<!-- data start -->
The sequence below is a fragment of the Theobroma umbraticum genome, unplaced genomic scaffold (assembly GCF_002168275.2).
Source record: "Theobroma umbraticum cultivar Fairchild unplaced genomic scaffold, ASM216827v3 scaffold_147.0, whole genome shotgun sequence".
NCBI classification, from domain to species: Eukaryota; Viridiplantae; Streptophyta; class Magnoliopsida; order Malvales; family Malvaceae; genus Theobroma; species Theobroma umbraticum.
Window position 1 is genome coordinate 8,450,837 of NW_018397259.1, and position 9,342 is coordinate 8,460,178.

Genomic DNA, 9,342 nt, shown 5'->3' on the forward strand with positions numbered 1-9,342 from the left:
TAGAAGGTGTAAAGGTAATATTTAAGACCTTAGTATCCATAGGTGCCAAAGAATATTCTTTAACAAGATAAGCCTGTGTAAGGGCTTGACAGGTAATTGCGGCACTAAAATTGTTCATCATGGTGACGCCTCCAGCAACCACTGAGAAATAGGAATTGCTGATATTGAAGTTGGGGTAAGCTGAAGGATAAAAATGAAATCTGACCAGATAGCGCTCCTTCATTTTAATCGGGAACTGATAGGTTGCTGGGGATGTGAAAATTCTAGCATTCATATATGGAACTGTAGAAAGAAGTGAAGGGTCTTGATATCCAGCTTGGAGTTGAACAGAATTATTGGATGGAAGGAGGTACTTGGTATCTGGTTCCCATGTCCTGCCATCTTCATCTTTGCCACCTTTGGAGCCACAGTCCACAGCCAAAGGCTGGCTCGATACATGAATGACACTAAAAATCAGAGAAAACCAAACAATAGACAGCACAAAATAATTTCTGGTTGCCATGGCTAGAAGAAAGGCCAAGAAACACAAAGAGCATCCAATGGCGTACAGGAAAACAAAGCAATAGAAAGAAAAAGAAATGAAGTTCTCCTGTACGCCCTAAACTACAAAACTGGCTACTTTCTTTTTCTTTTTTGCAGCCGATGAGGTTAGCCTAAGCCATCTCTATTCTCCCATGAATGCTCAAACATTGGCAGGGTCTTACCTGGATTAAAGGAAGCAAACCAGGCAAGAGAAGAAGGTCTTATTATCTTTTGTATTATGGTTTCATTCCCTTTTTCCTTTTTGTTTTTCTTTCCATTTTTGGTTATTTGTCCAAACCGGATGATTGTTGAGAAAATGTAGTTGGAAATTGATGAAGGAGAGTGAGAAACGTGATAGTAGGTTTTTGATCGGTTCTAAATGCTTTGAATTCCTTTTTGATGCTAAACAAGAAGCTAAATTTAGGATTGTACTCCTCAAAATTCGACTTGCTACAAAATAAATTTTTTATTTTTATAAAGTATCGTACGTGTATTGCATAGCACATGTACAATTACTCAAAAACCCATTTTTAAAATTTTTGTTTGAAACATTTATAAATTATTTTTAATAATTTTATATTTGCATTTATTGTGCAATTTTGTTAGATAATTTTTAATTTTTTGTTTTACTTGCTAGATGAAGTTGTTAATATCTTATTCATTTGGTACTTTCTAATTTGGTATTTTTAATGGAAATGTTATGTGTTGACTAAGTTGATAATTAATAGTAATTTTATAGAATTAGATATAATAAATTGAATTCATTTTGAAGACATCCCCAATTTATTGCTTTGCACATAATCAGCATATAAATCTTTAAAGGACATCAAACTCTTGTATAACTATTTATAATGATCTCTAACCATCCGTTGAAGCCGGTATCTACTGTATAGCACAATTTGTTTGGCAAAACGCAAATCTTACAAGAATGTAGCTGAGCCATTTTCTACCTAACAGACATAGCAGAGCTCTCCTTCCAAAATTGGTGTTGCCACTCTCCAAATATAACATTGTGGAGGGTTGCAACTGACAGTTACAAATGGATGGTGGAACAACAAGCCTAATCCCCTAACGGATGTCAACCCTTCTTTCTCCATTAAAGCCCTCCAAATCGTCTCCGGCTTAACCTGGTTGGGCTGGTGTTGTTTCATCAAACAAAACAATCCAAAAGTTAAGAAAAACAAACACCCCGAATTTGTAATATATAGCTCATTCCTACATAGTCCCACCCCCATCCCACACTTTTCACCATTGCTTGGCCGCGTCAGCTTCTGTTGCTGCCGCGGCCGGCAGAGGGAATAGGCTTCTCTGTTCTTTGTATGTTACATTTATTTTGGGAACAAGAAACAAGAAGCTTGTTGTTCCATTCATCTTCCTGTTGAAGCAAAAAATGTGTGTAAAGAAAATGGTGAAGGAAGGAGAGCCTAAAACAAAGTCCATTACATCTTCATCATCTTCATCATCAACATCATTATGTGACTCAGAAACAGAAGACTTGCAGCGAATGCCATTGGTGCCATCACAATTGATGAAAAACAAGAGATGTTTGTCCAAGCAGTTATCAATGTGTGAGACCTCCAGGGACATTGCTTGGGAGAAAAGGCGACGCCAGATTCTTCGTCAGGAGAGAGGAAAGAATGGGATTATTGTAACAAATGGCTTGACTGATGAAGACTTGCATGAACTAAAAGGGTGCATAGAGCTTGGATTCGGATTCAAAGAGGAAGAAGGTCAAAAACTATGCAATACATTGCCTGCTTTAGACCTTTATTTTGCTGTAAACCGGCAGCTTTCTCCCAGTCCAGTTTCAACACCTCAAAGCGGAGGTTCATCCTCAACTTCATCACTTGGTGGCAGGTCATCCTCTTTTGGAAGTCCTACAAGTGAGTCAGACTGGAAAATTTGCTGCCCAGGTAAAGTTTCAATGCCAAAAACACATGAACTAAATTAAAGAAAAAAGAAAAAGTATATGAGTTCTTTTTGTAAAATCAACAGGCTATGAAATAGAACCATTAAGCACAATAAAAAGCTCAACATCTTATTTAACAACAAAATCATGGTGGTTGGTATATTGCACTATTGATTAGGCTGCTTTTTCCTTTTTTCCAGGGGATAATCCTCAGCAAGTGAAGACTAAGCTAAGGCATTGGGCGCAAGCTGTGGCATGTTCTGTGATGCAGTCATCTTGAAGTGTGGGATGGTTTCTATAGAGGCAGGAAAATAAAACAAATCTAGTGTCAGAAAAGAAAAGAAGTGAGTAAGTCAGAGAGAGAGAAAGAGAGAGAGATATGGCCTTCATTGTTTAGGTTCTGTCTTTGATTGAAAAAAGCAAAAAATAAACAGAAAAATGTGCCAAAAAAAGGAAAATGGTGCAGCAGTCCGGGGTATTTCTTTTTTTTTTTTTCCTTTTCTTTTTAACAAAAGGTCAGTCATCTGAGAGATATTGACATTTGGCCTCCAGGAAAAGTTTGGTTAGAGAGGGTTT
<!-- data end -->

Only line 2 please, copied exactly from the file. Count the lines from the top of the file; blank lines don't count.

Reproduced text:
Source record: "Theobroma umbraticum cultivar Fairchild unplaced genomic scaffold, ASM216827v3 scaffold_147.0, whole genome shotgun sequence".